School board president accused of crashing meeting

Carson says incident was result of misunderstanding


Two Douglas County parents said they felt intimidated and threatened when school board president John Carson showed up unannounced at a private house party July 15. Carson said he was invited to the gathering of about 17 parents, held to discuss concerns about the current Douglas County School District board, school issues and the November board election. The hosts said Carson was not.

“It was very intimidating and clearly so inappropriate,” homeowner Jody Lynam said. “Here we are getting together to learn about why all these teachers are leaving. Well, here’s your answer. After what he did, I don’t have to hear anything else. He told me who I’m voting for.”

The original invitation, an Evite sent to about 40 DCSD parents, states the event is not open to board members. Carson, board members Meghann Silverthorn and Doug Benevento said they were invited not through an Evite, but an email that did not include the sentence barring board members. Silverthorn and Benevento did not show up at the party.

“If that was a misunderstanding, I certainly apologize for that,” Carson said during the July 16 school board meeting. “I personally find it rather shocking that members of the elected board of education would be prohibited from attending those.”

Carson’s apology followed party co-host Denise Gonzales’ public statement about his unwelcome attendance, during which she accused the board of using bully tactics to try to silence opposing voices.

Lynam, whose children will attend Saddle Ranch Elementary this year, said she didn’t recognize Carson’s face or name when he arrived at her Highlands Ranch home. Gonzales did, and asked Carson to leave. Carson did so, saying he would alert the media about the meeting.

“It was a threat; that’s how I felt,” said Lynam, whose concerns about DCSD spring from the loss this academic year of 10 of the school’s 33 teachers. “I think they want to intimidate people from not talking about it.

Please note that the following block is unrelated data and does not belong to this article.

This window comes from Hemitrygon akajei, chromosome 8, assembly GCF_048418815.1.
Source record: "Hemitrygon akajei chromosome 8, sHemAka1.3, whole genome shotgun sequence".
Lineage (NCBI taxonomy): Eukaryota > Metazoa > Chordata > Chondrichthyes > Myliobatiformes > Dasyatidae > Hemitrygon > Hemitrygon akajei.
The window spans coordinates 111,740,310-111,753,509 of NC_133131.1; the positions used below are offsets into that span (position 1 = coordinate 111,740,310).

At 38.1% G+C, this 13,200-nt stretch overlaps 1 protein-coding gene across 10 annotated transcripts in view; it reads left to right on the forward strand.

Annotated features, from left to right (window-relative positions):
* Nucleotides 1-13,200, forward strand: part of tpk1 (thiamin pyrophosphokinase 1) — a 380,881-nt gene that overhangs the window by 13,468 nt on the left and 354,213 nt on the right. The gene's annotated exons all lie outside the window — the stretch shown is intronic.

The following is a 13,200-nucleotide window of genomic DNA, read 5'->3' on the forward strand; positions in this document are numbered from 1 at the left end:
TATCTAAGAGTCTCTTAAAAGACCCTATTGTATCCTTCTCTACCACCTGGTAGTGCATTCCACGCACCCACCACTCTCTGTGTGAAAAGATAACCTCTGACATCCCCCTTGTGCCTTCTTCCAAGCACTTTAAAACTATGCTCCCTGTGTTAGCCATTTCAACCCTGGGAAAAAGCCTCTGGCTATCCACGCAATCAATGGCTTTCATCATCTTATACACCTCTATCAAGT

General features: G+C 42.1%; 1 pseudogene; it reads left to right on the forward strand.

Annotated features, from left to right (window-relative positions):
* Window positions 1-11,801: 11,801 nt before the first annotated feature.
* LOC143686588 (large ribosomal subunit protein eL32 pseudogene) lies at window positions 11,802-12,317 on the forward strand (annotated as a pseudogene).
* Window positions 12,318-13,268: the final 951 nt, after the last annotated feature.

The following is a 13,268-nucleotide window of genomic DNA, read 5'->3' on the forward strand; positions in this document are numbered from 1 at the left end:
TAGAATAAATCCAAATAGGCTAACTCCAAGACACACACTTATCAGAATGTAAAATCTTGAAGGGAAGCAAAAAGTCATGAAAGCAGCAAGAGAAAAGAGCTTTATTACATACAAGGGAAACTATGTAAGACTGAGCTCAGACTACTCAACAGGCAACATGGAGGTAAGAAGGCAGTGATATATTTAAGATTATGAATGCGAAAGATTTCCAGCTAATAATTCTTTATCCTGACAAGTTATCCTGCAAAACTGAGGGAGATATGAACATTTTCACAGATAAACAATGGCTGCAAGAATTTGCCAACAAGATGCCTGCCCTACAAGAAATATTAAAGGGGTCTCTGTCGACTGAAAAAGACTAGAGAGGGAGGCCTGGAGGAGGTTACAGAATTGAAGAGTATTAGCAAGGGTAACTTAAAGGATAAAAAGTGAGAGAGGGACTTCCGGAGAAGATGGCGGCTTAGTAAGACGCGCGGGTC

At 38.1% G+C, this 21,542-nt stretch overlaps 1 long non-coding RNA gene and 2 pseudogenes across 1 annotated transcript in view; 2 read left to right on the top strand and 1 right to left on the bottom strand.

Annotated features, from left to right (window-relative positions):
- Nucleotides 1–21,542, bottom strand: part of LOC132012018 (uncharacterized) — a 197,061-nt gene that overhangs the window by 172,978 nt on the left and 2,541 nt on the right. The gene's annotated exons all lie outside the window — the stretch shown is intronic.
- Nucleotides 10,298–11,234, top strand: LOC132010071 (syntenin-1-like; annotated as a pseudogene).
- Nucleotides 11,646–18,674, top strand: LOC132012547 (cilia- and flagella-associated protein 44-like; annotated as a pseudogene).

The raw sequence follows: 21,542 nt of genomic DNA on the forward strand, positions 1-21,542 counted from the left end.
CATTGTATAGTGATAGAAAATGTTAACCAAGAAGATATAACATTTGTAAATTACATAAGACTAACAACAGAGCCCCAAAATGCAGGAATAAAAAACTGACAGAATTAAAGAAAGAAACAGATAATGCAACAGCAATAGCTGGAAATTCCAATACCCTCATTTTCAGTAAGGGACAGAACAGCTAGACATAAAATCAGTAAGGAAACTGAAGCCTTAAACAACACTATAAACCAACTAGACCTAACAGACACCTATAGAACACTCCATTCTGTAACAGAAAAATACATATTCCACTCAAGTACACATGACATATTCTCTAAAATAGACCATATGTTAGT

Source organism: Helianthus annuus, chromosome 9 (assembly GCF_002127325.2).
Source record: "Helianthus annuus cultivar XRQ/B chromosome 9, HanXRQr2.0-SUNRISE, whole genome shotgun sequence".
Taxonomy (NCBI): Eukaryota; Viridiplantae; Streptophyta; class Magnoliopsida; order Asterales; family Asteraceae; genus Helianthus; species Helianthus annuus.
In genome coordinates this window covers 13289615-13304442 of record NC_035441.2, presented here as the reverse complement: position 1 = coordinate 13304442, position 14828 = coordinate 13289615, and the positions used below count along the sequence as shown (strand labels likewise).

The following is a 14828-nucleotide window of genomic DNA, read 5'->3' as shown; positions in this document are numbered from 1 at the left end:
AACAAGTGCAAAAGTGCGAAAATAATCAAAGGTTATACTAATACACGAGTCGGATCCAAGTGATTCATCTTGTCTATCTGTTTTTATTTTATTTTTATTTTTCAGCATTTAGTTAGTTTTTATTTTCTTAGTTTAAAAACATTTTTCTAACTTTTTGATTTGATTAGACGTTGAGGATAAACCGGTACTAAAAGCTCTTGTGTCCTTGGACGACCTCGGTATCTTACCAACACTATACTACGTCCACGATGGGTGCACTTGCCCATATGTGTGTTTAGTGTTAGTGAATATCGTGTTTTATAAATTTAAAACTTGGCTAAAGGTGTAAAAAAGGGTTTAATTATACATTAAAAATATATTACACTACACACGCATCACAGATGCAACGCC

“If that’s an example of how the teachers are treated who work for them, that they feel they can treat parents in their homes that way, I can’t even imagine how teachers are being treated. No wonder they’re leaving.”

Recent district-released statistics show overall teacher turnover at 11.7 percent, slightly lower than last year.

Carson explained his comment about the alerting the media during the board meeting.

“I just question the genuineness of what’s being put out there to the public,” he said. “I (want) to make sure the public’s getting accurate information. If these are one-sided political meetings, so be it. But let’s be clear about what that is.”

Lynam and Gonzales said the private gatherings are among the few avenues community members have to share their concerns.

“Parents are starting to ask questions and wonder why; we’re telling them why,” Gonzales said, adding the information is factual. “But we have teachers that speak at these, and they won’t be open about their feelings if a board member’s there.”

The women also noted board supporters are paying for television ads, recorded phone messages and newspaper ads.

“We don’t have any funding,” Gonzales said. “We have nothing. This is our way of getting our side across.”

July 15 was the second time in recent months a board member has come to a private in-home meeting without an invitation from the homeowner.

In May, Silverthorn said a friend invited her to another such meeting. Though she was allowed to stay, the homeowner later said the board member’s presence made her and the other guests uncomfortable.

“I certainly am not going to go if I know board members are excluded,” Silverthorn said. “But I feel it’s incumbent upon me to get out there and get in touch with the community about what’s going on in the school district.”

The house meetings have become increasingly common in advance of November’s school board election. A group called Douglas County Parents, which describes itself as a cross-section of community members aiming to elect four new board members, includes a “House Parties” link on its website that allows people to schedule the events. 

Carson's term and those of three other board members expire in November. Carson is term limited and cannot seek re-election.


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